NGOs to High Court: Save detained migrants from cold conditions

Yesh Atid MK: Conditions worse than for terrorists with blood on their hands.

African migrants walk in front of the entrance to Holot open detention center in the Negev  (photo credit: REUTERS)
African migrants walk in front of the entrance to Holot open detention center in the Negev
(photo credit: REUTERS)
A group of NGOs on Sunday filed an emergency petition with the High Court of Justice pleading that it order the Holot detention center to allow migrants to bring heaters into their quarters or release them until the quarters are properly heated due to the extremely cold weather conditions.
MK Shimon Solomon (Yesh Atid) added his voice to the NGOs petition, saying the conditions for the African migrants in the open detention center were “worse than those for terrorists with blood on their hands.”
The petition was filed by the Hotline for Refugees and Migrants, the Association for Civil Rights in Israel and other groups.
The High Court ordered the state to respond by midday Monday, due to the immediacy of the issue.
The petition complains that the state is keeping the 2,300 migrants in difficult cold conditions deliberately.
“The lack of heating devices in the sleeping quarters in the facility is not a mistake or logistics, it is policy,” the petition stated, adding that the purpose of the policy to keep the migrants cold is to add another of many pressures on them to “voluntarily” self-deport from Israel.
The Israel Prisons Service responded that it “would like to clarify that the detainees have access all day to heated areas and that blankets and jackets continue to be handed out.”
They added that reports in the media do not portray the situation on the ground.
They also quoted Holot commander Asher Shariki as saying the “situation is not an extreme one like certain sources are trying to portray it, probably due to their own ulterior motives.”
The IPS asserted that it is doing everything it can, including providing heat in recreation areas and cafeterias and distributing blankets and jackets to all who request them.
The NGOs responded that this is not a solution, as the migrants cannot spend all day and night sleeping in the cafeteria, and that without heating in their quarters, the conditions are unlivable.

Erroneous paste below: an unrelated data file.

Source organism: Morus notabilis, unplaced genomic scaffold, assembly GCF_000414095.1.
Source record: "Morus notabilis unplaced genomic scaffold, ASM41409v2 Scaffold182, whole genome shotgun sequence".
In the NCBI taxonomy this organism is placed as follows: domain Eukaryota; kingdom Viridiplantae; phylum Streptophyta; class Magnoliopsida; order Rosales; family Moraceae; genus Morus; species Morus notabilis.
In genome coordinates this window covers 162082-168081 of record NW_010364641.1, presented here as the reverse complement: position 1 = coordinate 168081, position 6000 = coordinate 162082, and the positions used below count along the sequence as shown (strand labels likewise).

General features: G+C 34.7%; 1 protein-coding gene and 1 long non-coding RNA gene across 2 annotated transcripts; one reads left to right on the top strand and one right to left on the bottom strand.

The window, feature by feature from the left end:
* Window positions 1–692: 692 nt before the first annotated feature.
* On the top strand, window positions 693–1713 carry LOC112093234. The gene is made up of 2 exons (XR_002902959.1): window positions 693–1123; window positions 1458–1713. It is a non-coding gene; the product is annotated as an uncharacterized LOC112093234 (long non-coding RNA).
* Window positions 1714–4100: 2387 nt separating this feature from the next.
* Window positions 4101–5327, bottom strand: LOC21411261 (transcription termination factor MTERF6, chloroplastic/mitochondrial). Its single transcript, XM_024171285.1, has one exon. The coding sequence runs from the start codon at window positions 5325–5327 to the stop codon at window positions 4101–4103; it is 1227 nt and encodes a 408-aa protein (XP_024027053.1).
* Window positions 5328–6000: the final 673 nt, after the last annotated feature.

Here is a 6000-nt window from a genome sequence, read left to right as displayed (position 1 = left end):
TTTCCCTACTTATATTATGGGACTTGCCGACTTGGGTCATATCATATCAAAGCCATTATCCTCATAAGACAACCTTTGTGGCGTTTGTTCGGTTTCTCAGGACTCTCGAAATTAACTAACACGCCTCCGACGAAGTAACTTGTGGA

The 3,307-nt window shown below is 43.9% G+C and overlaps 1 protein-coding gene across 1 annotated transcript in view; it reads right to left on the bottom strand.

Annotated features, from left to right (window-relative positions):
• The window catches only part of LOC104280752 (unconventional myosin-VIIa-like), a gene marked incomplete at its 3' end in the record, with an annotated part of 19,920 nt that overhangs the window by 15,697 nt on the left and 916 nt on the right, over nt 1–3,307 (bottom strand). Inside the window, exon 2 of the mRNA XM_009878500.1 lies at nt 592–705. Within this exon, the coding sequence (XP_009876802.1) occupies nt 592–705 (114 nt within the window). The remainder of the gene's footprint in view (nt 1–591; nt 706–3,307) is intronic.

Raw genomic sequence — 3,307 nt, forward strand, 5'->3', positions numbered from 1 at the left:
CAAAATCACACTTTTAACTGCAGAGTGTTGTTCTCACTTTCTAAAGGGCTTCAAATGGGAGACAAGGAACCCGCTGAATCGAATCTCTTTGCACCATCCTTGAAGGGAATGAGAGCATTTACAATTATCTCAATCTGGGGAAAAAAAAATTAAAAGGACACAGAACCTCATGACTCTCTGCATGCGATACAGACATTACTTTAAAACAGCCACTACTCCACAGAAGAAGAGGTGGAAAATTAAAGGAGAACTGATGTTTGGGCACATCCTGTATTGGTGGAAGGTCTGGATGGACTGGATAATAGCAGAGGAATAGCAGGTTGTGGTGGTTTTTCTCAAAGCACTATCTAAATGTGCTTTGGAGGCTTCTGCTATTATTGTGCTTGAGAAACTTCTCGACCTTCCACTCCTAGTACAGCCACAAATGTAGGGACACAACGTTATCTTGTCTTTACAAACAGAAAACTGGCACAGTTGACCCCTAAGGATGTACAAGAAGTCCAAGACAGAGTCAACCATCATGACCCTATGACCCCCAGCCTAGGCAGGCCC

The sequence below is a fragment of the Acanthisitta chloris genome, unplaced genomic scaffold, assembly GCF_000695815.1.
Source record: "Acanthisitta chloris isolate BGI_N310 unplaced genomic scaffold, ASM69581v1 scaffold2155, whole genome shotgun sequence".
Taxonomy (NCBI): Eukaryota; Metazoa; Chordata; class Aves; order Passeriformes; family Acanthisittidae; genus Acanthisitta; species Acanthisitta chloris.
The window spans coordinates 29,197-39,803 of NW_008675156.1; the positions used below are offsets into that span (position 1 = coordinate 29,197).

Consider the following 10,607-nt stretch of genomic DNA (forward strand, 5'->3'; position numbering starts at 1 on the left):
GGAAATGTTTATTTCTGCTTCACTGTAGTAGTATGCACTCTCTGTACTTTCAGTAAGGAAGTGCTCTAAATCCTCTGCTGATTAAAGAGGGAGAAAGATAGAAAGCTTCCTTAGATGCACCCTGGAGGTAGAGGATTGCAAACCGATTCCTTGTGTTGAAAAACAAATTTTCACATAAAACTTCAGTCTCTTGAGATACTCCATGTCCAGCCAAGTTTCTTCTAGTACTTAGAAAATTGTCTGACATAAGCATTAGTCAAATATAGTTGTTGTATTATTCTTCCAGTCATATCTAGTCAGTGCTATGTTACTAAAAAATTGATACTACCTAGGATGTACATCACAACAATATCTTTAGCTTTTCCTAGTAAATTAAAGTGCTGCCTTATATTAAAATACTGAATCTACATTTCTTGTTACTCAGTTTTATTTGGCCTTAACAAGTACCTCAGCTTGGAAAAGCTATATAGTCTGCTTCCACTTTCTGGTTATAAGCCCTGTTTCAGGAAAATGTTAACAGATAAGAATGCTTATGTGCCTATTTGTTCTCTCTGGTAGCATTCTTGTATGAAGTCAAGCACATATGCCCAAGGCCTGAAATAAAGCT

The petition was filed as the NGO’s wait for a February 3 hearing on the constitutionality of the state’s new migrant policy, its third in two years.
On December 18, the NGOs filed a petition with the High Court to strike down the state’s African migrant policy after the same court struck down the state’s previous two attempts, and the court ordered a temporary freeze of all detentions.
The court had told the state in September it must close the Holot open detention center within 90 days and froze aspects of the limits on the movement of illegal migrants under the old policy. It also quashed the constitutionality of holding newly arrived illegal migrants in the closed Saharonim detention center for one year.
The latest policy shortened the maximum amount of time migrants can be detained in each facility and changed some aspects of their detention conditions.
It allows for migrants to be held in the Holot open detention center for a maximum of 20 months, as opposed to the previous version in which they could be detained indefinitely.
In addition, whereas detainees were ordered to sign in three times a day at Holot, the present draft calls on them to sign in just once a day.
While that change somewhat freesup migrants’ movement, there are still elaborate prohibitions and sanctions designed to prevent migrants from finding employment.
The former interior minister and many other politicians said the court’s September ruling undermined a policy that had been effective in dealing with the illegal migrant population, which had dropped to 48,212 as of June 30 – around 10,000 fewer than it was at its height a few years ago.
Ben Hartman contributed to this story.